How the Heck We'll Pay for a Universal Basic Income
What would it take to adopt a basic income? Frank Stilwell, a Professor Emeritus in Political Economy at the University of Sydney, explains the pros and cons.
How would the government pay to provide Universal Basic Income to every citizen? It’s one of the harder questions relating to this topic. Frank Stilwell, a Professor Emeritus in Political Economy at the University of Sydney, says there’s an “inevitable uncertainty” surrounding UBI and its economic consequences, which all depend on how it’s implemented.
In an essay for the Green Institute, titled “A Universal Basic Income: Economic Considerations,” Stilwell walks readers through how a government might go about funding a program as radical as this one. He argues UBI requires further examination before it’s adopted in any national government.
Others have suggested more precise actions that could be taken. James K. Boyce, who teaches economics at the University of Massachusetts Amherst, and Peter Barnes, a co-founder of Credo Mobile, have suggested that assessing the value of our collective inherited wealth would yield billions of dollars in cash:
"Currently, those who benefit most from our socially built assets pay almost nothing to use them. But that needn’t always be the case. We could charge for using key components of our legal and financial infrastructure; for example, modest transaction fees on trades of stocks, bonds and derivatives could generate more than $300 billion per year. Such fees would not only generate income for everyone; they’d discourage speculation and help stabilize our financial system. Similar fees could be applied to patent and royalty earnings, which are returns not only to innovation but also to monopoly rights granted and enforced by society."
Indeed, there are currently a few studies highlighting the social benefits to a UBI, which have shown teens from poor families stay in school longer and mothers buy more time to be with their newborns. However, the broader economic implications are widely unknown, which is why a number of countries, including the Netherlands, Finland, and Canada are all running trials.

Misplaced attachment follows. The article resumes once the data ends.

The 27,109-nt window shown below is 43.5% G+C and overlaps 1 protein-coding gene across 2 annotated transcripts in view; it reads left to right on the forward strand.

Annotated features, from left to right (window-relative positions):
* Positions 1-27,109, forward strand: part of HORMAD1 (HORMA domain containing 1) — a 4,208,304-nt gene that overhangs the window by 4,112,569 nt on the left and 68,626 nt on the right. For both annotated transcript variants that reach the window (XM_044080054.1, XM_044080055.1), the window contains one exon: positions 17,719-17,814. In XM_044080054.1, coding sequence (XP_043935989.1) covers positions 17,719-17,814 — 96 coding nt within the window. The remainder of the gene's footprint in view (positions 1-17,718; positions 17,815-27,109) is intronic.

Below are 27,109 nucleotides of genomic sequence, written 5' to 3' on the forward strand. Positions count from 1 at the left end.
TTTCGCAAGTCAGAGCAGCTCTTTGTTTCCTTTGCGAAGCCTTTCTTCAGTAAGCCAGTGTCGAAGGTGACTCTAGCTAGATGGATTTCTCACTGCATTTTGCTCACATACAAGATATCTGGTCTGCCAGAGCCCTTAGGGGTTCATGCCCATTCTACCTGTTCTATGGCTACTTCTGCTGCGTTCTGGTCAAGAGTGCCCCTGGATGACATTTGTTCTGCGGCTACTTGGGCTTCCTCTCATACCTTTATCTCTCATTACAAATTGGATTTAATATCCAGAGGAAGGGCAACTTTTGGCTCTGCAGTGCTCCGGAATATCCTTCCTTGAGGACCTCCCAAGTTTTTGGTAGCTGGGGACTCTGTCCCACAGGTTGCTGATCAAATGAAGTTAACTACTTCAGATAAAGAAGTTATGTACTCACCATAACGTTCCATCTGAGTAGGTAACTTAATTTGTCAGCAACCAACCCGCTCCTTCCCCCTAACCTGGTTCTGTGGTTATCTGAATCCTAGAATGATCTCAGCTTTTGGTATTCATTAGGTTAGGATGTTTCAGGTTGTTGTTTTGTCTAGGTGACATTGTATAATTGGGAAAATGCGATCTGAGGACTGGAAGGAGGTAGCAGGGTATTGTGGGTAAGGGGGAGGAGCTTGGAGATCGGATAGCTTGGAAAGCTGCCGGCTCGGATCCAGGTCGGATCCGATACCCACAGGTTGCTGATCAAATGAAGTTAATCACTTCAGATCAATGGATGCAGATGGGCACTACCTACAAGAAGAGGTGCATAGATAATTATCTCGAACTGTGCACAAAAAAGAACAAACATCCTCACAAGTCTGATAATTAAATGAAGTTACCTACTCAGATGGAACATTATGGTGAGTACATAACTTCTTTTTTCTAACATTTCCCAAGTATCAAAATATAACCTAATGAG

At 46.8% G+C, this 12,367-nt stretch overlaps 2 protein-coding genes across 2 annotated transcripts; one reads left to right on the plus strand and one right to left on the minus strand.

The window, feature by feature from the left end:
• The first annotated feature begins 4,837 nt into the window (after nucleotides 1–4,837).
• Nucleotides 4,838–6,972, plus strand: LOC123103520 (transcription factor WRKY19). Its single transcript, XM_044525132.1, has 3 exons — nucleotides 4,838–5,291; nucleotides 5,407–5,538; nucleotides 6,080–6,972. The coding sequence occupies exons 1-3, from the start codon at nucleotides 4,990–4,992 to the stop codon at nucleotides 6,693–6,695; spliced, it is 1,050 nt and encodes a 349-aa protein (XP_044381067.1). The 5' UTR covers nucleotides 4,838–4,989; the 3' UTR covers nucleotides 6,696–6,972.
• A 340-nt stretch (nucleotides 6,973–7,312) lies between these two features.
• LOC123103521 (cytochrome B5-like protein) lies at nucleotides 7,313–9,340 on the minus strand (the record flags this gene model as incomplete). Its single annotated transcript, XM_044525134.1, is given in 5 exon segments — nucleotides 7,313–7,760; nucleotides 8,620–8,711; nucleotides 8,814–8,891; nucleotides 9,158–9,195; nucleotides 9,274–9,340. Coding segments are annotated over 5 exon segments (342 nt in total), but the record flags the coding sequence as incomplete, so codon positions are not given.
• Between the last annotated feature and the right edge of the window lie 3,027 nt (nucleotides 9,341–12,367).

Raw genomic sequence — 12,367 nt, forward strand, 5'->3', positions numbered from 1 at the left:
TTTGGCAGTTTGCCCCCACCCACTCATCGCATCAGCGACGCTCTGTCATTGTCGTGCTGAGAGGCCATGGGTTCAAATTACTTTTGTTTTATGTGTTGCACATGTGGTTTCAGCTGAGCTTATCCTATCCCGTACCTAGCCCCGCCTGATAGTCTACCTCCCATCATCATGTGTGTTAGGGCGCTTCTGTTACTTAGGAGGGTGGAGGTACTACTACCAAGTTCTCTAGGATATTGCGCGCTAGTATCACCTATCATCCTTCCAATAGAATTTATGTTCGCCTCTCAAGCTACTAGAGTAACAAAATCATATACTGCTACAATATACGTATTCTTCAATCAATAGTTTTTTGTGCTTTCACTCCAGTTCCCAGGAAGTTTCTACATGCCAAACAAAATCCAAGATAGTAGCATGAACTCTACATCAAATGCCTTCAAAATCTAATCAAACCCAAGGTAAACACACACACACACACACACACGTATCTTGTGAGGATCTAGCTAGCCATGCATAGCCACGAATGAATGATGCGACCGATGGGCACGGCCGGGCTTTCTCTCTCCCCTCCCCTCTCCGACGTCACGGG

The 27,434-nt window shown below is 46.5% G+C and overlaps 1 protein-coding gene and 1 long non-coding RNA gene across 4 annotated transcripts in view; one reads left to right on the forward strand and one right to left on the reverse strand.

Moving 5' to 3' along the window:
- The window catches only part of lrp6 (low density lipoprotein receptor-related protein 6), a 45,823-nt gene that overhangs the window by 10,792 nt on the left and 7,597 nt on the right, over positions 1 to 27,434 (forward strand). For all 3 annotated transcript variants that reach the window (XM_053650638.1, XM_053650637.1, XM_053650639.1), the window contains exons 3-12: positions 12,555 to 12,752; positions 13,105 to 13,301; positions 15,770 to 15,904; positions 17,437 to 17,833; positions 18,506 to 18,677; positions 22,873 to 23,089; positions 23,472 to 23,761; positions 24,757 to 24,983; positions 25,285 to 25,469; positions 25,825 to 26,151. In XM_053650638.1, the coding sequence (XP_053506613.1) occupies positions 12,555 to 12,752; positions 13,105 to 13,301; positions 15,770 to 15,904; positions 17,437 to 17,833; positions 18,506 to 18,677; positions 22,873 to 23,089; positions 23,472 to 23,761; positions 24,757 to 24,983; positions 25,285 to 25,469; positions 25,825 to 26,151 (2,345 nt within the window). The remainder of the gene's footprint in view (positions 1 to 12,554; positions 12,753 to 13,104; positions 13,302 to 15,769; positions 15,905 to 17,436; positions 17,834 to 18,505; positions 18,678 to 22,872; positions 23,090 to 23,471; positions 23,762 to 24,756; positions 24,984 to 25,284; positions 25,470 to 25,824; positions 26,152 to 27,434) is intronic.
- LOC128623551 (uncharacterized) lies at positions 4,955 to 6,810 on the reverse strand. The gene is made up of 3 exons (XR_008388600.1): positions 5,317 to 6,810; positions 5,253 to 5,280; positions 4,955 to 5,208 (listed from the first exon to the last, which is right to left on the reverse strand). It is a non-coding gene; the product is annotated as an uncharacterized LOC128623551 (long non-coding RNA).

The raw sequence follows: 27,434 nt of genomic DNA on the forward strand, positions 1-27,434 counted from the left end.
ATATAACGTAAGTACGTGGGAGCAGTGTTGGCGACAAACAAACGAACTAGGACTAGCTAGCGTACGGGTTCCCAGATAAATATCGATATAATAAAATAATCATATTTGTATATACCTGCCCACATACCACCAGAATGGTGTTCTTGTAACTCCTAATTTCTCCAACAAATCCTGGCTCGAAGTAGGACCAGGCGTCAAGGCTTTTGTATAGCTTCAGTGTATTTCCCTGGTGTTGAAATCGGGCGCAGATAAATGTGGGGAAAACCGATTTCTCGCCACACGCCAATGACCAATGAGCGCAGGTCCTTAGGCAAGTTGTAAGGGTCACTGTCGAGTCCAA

Many conservatives think a UBI might be a means to replace the welfare system—one way UBI could be funded. Boyce and Barnes point out that "Past proponents of the idea include the revolutionary Thomas Paine, civil rights leader Martin Luther King, Jr., free-market economist Milton Friedman and President Richard Nixon."
Stilwell argues, “If a UBI is at the expense of public spending on infrastructure, public housing, public education or other public services the pros and cons would need to be carefully assessed. A cost-benefit analysis of these alternatives would not necessarily favour the UBI option.”
Some say it’s all about finding the money, while others, like Kevin Milligan, professor of economics at the Vancouver School of Economics at the University of British Columbia, told Quartz this policy is all well and good, but we can't cover the cost according to his calculations. Still, he believes, “The issues UBI plans to address are important.”
Stilwell and many other UBI advocates agree in creating an evidence base for policy development. It’s the only sensible way to move forward and assess its worth.
“Meanwhile, the UBI proposal is important to consider because it raises a wide range of economic and social issues that we, as political progressives, should be discussing anyway,” Stilwell concludes. “It directs our attention to the all-important questions of ends and means: ‘what sort of society do we want?’ and ‘how should we restructure our economy so that the desired social outcomes can be achieved?’”
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